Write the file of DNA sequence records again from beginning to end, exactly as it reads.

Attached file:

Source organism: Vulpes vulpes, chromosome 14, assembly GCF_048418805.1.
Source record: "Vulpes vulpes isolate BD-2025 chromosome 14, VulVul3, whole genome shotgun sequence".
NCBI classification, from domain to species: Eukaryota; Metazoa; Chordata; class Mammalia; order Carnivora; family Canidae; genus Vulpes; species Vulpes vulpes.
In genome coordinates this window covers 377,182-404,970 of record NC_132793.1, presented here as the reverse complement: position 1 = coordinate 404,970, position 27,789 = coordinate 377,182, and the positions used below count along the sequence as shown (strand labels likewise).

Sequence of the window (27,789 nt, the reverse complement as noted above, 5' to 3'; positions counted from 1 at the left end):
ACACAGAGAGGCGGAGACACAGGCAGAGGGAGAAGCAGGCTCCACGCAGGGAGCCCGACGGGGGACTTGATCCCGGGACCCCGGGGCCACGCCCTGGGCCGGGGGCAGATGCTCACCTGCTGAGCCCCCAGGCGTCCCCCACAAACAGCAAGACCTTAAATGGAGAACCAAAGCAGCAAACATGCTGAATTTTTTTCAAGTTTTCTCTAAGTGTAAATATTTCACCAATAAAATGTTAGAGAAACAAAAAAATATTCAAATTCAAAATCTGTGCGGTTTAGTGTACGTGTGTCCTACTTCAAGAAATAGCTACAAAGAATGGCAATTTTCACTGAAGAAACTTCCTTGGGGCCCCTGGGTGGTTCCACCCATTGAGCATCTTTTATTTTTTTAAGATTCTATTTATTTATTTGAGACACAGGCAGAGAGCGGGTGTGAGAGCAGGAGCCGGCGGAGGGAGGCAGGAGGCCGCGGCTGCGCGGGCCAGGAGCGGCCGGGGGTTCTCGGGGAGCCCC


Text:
Source organism: Vulpes vulpes, chromosome 14, assembly GCF_048418805.1.
Source record: "Vulpes vulpes isolate BD-2025 chromosome 14, VulVul3, whole genome shotgun sequence".
NCBI classification, from domain to species: Eukaryota; Metazoa; Chordata; class Mammalia; order Carnivora; family Canidae; genus Vulpes; species Vulpes vulpes.
In genome coordinates this window covers 377,182-404,970 of record NC_132793.1, presented here as the reverse complement: position 1 = coordinate 404,970, position 27,789 = coordinate 377,182, and the positions used below count along the sequence as shown (strand labels likewise).

Sequence of the window (27,789 nt, the reverse complement as noted above, 5' to 3'; positions counted from 1 at the left end):
ACACAGAGAGGCGGAGACACAGGCAGAGGGAGAAGCAGGCTCCACGCAGGGAGCCCGACGGGGGACTTGATCCCGGGACCCCGGGGCCACGCCCTGGGCCGGGGGCAGATGCTCACCTGCTGAGCCCCCAGGCGTCCCCCACAAACAGCAAGACCTTAAATGGAGAACCAAAGCAGCAAACATGCTGAATTTTTTTCAAGTTTTCTCTAAGTGTAAATATTTCACCAATAAAATGTTAGAGAAACAAAAAAATATTCAAATTCAAAATCTGTGCGGTTTAGTGTACGTGTGTCCTACTTCAAGAAATAGCTACAAAGAATGGCAATTTTCACTGAAGAAACTTCCTTGGGGCCCCTGGGTGGTTCCACCCATTGAGCATCTTTTATTTTTTTAAGATTCTATTTATTTATTTGAGACACAGGCAGAGAGCGGGTGTGAGAGCAGGAGCCGGCGGAGGGAGGCAGGAGGCCGCGGCTGCGCGGGCCAGGAGCGGCCGGGGGTTCTCGGGGAGCCCC